It’s June, which means the end of the school year for most teachers! This month, we’ve been reading about how students and teachers can truly take a break this summer and education trends to be in-the-know about for the fall. Check out these top June reads and resources with highlights and article links below.
Teachers, here’s how to stick to the ‘break’ in summer break
Educators are known for their hard work and relentless spirit. But summer can be an important time to lay low and recharge. Here are 4 ways to truly take a break once school is done:
1. Read what brings you joy instead of educational research books: If you typically take home PD books to prepare for the next school year, swap these out for books you’ve always wanted to read.
2. Seek out a new avenue for seasonal work instead of teaching summer camp or school: This might be the summer you focus on your side hustle. By trying out a new employment adventure, you can meet new people, expand your skill base, and supplement your income.
3. Develop a hobby instead of focusing on PD: My summer calendar would be filled with education conferences near and far … While I gained so much as an educator networking and learning at these conferences, I am taking a pause this summer. You might want to try learning how to knit, paint, cook, woodwork, or skateboard.
4. Look forward to your break instead of reflecting back on your school year: Imagine yourself in August as the summer is winding down. Do you imagine feeling refreshed? Renewed? How will you fill in the blank in this sentence? “I am so glad I did _____ for myself this summer.”
Read more on Edutopia: 4 Ways to Take a Real Break This Summer
Putting mental health at the top of kids’ summer bucket lists
As teachers assign summer reading, they should also be encouraging students to focus on their mental health for the next few months of break from school. How can they do this? Hint: it *doesn’t* involve screens.
Come September, what will young people look back on this summer and remember? Will their highlight reel be an endless stretch of mornings, afternoons, and evenings in their bedroom, faces down, staring into their phones? For too many students, this has been a necessary reality for more than a year.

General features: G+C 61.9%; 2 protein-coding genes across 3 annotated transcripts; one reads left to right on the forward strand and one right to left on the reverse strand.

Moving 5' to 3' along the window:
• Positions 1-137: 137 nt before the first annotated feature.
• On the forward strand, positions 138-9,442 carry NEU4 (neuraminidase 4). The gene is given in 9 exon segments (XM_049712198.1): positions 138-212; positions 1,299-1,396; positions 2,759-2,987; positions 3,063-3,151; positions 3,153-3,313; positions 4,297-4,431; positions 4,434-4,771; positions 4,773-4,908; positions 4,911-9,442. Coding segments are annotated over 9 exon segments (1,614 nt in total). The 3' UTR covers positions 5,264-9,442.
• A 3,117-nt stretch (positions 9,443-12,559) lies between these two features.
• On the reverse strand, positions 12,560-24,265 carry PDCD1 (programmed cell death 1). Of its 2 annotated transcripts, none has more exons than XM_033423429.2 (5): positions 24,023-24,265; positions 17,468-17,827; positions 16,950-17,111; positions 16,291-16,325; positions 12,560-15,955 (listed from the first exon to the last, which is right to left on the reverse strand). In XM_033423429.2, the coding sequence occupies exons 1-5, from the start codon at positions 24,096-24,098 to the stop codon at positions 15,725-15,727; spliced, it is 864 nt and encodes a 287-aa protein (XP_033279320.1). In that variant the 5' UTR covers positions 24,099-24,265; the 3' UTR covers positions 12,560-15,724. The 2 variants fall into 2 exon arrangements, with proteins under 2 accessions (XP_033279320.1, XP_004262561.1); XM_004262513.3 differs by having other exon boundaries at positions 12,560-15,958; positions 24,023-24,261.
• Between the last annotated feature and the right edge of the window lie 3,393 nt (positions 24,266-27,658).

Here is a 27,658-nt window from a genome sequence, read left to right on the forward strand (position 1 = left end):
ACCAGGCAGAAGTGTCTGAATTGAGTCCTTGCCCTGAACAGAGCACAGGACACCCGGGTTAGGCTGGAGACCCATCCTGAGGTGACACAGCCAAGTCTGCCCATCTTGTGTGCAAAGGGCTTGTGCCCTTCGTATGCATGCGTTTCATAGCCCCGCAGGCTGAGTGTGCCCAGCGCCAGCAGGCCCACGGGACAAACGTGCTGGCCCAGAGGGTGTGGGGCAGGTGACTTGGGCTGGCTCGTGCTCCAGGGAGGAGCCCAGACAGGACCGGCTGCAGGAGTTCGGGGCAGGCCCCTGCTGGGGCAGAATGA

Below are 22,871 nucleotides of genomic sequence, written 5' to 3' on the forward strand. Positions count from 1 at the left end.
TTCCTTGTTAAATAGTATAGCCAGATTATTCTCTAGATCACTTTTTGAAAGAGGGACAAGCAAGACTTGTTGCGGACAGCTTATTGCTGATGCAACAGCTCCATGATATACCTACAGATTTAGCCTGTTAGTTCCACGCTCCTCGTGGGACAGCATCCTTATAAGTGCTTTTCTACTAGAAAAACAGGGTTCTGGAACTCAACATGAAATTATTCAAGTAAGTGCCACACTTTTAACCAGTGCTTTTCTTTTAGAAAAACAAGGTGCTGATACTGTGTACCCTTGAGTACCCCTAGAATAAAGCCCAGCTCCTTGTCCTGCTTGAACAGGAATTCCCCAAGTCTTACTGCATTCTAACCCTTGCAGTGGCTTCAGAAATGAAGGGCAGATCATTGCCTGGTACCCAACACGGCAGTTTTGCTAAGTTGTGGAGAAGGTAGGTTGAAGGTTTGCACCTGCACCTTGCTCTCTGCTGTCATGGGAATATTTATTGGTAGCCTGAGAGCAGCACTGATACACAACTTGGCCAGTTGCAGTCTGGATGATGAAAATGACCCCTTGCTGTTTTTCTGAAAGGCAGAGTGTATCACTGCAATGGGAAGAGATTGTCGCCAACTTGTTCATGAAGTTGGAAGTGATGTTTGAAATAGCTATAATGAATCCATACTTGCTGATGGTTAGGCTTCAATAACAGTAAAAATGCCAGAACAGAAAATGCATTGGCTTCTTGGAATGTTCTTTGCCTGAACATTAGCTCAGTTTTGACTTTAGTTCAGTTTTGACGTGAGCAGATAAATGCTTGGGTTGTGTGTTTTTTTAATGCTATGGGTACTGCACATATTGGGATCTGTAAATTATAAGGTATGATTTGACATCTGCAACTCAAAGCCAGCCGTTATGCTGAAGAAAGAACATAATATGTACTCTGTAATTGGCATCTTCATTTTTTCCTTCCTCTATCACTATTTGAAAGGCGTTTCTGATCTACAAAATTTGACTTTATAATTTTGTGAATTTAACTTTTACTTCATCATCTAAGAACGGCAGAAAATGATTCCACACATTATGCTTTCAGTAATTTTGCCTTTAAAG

My fondest hope for young people this summer is that they spend as many hours as possible screen-free, talking to people in three dimensions rather than two. The blue canopy sky above has much more to commend it than the blue-light glow of a phone.
Recent research shows a remarkably strong link between green space and mental health. Young people who grow up near more greenery—literally more vegetation in their immediate neighborhood—are less likely to suffer from depression, anxiety, and a range of other mental-health afflictions. This is true whether children are growing up in cities (think parks and street trees) or in rural communities. And the dose-response relationship between greenery and mental health holds even when controlling for socioeconomic status and other risk factors.
Read more on EdWeek: How to Help Students Take a Mental-Health Break This Summer
Already wondering which ed tech trends to look for next year?
During the pandemic, education technology became front and center in the classroom. Now teachers and leaders are considering which trends will be coming along for the ride into the next school year. Take a look at three trends to be watching for:
1) Micro Lessons
Teaching in mini lesson format with intermittent formative assessment helps the teacher determine where the learner is with every incremental lesson. Just like micro credentialing but at a much faster pace.
2) Integrated Whole Classroom
Thinking about classroom design as having all the necessary technologies — interactive panels, individual devices for students and teachers, integrated software, integrated hardware solutions, accessible high quality digital content, interactive applications — along with a teacher who is well equipped to design classes that incorporate effective instructional strategies will yield high performing students, no matter who you are teaching!
3) Rethinking Assessment
Formative and benchmark assessments provide a much clearer perspective of where the learner is with their learning on an ongoing basis. Considering portfolio assessment is another alternative to high-stakes assessments and it enables the students’ voice to be present in their own knowledge assessment.
Read more on Tech & Learning: 3 Education Trends to Watch for the Upcoming School Year
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